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Volume 7 No. 83
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FIFA To Take Control Of Australian Football, Oversee 'Working Group'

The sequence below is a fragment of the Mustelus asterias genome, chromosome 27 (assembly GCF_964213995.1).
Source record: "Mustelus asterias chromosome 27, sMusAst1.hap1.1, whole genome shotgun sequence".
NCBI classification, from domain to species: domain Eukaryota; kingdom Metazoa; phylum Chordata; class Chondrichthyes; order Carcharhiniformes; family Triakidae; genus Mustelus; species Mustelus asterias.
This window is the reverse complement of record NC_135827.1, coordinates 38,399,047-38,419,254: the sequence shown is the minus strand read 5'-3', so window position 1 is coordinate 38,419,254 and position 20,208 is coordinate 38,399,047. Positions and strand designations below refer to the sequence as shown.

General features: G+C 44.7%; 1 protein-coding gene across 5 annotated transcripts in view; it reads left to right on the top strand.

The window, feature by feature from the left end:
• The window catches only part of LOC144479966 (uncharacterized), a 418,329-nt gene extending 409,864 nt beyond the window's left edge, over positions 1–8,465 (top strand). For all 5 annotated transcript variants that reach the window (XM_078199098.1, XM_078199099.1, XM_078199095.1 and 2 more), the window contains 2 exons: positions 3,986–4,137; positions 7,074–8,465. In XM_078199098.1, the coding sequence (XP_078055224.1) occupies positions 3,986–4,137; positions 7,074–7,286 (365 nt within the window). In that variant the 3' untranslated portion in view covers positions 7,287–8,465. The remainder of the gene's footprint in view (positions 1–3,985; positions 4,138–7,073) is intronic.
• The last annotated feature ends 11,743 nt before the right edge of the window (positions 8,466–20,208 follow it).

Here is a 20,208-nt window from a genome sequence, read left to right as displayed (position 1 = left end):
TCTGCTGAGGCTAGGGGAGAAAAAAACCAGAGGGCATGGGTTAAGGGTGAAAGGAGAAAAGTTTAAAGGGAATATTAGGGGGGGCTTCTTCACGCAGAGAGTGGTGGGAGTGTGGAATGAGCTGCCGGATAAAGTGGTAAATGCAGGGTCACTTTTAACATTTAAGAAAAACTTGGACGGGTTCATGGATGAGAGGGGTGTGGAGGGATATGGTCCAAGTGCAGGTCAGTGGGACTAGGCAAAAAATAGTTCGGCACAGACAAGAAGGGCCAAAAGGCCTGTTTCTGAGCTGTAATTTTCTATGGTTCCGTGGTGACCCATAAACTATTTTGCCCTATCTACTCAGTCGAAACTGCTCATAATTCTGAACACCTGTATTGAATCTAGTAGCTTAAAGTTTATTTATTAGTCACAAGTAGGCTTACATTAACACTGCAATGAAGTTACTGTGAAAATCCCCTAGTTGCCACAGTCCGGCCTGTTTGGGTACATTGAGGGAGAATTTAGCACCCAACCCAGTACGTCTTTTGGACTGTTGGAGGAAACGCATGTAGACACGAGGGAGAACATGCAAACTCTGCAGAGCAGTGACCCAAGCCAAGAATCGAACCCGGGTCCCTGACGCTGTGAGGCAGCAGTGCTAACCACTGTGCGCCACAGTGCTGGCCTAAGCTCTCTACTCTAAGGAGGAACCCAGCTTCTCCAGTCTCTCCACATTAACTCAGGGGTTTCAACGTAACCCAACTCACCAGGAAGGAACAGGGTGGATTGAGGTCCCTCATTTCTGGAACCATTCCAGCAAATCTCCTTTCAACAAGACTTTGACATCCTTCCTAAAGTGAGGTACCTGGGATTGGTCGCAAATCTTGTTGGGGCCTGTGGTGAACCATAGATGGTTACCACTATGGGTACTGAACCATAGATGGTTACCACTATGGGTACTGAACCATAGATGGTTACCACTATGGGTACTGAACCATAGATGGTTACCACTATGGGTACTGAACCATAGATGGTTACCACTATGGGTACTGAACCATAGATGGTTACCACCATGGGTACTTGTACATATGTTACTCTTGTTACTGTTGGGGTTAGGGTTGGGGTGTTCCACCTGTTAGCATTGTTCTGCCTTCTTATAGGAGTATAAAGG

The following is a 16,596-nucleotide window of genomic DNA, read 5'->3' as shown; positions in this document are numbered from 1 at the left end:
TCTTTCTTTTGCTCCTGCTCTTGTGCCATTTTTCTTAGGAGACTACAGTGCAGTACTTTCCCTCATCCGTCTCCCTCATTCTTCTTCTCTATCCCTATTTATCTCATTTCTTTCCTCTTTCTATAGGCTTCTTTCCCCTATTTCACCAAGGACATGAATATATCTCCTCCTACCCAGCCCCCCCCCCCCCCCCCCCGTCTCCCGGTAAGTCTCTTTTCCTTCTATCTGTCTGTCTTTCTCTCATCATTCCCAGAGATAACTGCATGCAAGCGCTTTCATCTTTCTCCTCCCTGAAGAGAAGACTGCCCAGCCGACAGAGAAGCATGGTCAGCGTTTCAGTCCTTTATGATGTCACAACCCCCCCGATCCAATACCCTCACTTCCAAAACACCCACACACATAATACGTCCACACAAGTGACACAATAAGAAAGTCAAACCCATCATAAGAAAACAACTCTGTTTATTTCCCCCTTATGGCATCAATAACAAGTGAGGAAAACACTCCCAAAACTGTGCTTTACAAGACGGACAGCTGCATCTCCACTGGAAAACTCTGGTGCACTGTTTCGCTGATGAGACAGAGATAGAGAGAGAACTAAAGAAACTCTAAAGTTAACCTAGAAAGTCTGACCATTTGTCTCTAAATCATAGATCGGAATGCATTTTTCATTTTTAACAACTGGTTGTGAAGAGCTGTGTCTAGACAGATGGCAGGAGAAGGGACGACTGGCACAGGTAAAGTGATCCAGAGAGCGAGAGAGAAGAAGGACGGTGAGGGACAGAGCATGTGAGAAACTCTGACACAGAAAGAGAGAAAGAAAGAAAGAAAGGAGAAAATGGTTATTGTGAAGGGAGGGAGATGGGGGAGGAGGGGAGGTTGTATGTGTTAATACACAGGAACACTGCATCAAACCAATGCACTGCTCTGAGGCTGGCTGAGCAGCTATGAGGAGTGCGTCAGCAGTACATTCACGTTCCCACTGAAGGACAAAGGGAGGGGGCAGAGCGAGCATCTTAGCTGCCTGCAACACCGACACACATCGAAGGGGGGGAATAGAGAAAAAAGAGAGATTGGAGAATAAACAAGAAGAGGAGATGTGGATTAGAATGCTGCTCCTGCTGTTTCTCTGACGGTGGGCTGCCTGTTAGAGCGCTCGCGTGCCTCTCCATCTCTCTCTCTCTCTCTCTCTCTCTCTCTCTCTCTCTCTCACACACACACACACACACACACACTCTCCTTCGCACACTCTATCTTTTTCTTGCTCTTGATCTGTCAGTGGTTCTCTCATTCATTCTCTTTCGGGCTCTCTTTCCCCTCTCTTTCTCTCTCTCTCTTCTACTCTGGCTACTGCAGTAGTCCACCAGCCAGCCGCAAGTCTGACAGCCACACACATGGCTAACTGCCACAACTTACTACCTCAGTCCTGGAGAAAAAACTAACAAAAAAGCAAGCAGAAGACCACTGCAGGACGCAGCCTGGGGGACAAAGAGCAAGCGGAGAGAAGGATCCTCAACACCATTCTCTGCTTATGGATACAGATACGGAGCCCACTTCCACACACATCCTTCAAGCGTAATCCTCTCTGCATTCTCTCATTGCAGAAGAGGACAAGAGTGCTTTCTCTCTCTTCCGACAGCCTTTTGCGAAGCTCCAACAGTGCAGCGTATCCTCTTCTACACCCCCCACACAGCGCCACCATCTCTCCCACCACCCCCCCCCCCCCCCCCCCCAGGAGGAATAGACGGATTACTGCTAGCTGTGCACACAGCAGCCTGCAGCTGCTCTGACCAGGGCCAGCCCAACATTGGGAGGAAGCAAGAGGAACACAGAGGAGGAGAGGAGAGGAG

FIFA will "take control of the bitter battle for control of Australian football," with officials from the world governing body coming to Australia in the new year to "bring the civil-warring parties together," according to Tom Smithies of the Sydney DAILY TELEGRAPH. Though the "threat" of FIFA taking over the direct running of Australian football has been "put on hold for now," FIFA decided to oversee a “working group” to map out the future of the game in the country. In correspondence sent to Football Federation Association, FIFA agreed to FFA's proposal for a working group to "redefine the power structure" at the top of the game "provided that FIFA and AFC [Asian Football Confederation] are fully involved in the process." Despite relations between the A-League clubs, some of the state federations and FFA having become "increasingly acrimonious," FIFA will "still attempt to engineer a compromise" over the division of votes in FFA’s annual Congress, the body which elects FFA’s directors (DAILY TELEGRAPH, 12/6). The AAP reported FFA Chair Steven Lowy "avoided the sack." FIFA and AFC officials will return to Australia in '18 to "work with FFA and other stakeholders on the working group objectives, composition, mandate and timeline." The move is "a win for under-fire Lowy," who has "done everything in his extensive power to maintain his grip at the top of the game," one "long considered" by FIFA to be "lacking in democratic governance." In a statement, Lowy said, "FIFA's ruling gives all of us a chance to take a fresh look at how the congress can best represent the Australian football community, with the direct involvement of FIFA and AFC officials in that process" (AAP, 12/6). REUTER's Ian Ransom reported FFA has "been at loggerheads with club owners" over the makeup of its 10-member congress. The congress has representatives of the country’s nine states and territories but currently "just one delegate for all 10 clubs" in the A-League and "none representing the players." The clubs, which said that they generate 80% of the sport’s revenues in Australia, "want at least five seats" but FFA offered only four in the proposal that was defeated last week (REUTERS, 12/6).